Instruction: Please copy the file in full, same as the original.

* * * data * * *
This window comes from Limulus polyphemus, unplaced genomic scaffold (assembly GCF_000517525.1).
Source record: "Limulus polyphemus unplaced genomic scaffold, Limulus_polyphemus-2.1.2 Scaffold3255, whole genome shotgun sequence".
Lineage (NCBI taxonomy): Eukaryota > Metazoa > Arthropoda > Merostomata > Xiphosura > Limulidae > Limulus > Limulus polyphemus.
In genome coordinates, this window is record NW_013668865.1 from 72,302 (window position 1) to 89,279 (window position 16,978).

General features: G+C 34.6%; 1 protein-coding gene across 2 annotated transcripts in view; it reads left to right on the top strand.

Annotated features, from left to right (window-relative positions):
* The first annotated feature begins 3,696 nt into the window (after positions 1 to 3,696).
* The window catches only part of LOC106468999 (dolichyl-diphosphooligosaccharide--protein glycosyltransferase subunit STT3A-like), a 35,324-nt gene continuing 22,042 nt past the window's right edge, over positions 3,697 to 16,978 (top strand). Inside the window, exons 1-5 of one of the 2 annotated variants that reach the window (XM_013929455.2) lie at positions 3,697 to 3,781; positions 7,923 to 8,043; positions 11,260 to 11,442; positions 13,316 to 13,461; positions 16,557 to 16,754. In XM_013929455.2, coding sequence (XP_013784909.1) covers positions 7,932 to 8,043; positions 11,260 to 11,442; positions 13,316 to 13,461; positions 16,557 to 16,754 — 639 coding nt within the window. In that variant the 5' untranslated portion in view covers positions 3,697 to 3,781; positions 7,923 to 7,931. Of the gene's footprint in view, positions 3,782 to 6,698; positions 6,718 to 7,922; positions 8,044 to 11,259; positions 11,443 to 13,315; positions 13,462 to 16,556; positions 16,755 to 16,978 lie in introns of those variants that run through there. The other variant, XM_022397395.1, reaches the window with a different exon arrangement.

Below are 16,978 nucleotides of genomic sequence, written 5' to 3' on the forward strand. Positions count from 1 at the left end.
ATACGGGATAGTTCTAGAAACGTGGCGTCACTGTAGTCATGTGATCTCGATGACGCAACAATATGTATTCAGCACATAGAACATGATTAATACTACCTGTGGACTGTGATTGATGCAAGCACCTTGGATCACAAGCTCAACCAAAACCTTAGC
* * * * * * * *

This window comes from Limulus polyphemus, unplaced genomic scaffold (assembly GCF_000517525.1).
Source record: "Limulus polyphemus unplaced genomic scaffold, Limulus_polyphemus-2.1.2 Scaffold3255, whole genome shotgun sequence".
Lineage (NCBI taxonomy): Eukaryota > Metazoa > Arthropoda > Merostomata > Xiphosura > Limulidae > Limulus > Limulus polyphemus.
In genome coordinates, this window is record NW_013668865.1 from 72,302 (window position 1) to 89,279 (window position 16,978).

General features: G+C 34.6%; 1 protein-coding gene across 2 annotated transcripts in view; it reads left to right on the top strand.

Annotated features, from left to right (window-relative positions):
* The first annotated feature begins 3,696 nt into the window (after positions 1 to 3,696).
* The window catches only part of LOC106468999 (dolichyl-diphosphooligosaccharide--protein glycosyltransferase subunit STT3A-like), a 35,324-nt gene continuing 22,042 nt past the window's right edge, over positions 3,697 to 16,978 (top strand). Inside the window, exons 1-5 of one of the 2 annotated variants that reach the window (XM_013929455.2) lie at positions 3,697 to 3,781; positions 7,923 to 8,043; positions 11,260 to 11,442; positions 13,316 to 13,461; positions 16,557 to 16,754. In XM_013929455.2, coding sequence (XP_013784909.1) covers positions 7,932 to 8,043; positions 11,260 to 11,442; positions 13,316 to 13,461; positions 16,557 to 16,754 — 639 coding nt within the window. In that variant the 5' untranslated portion in view covers positions 3,697 to 3,781; positions 7,923 to 7,931. Of the gene's footprint in view, positions 3,782 to 6,698; positions 6,718 to 7,922; positions 8,044 to 11,259; positions 11,443 to 13,315; positions 13,462 to 16,556; positions 16,755 to 16,978 lie in introns of those variants that run through there. The other variant, XM_022397395.1, reaches the window with a different exon arrangement.

Below are 16,978 nucleotides of genomic sequence, written 5' to 3' on the forward strand. Positions count from 1 at the left end.
ATACGGGATAGTTCTAGAAACGTGGCGTCACTGTAGTCATGTGATCTCGATGACGCAACAATATGTATTCAGCACATAGAACATGATTAATACTACCTGTGGACTGTGATTGATGCAAGCACCTTGGATCACAAGCTCAACCAAAACCTTAGC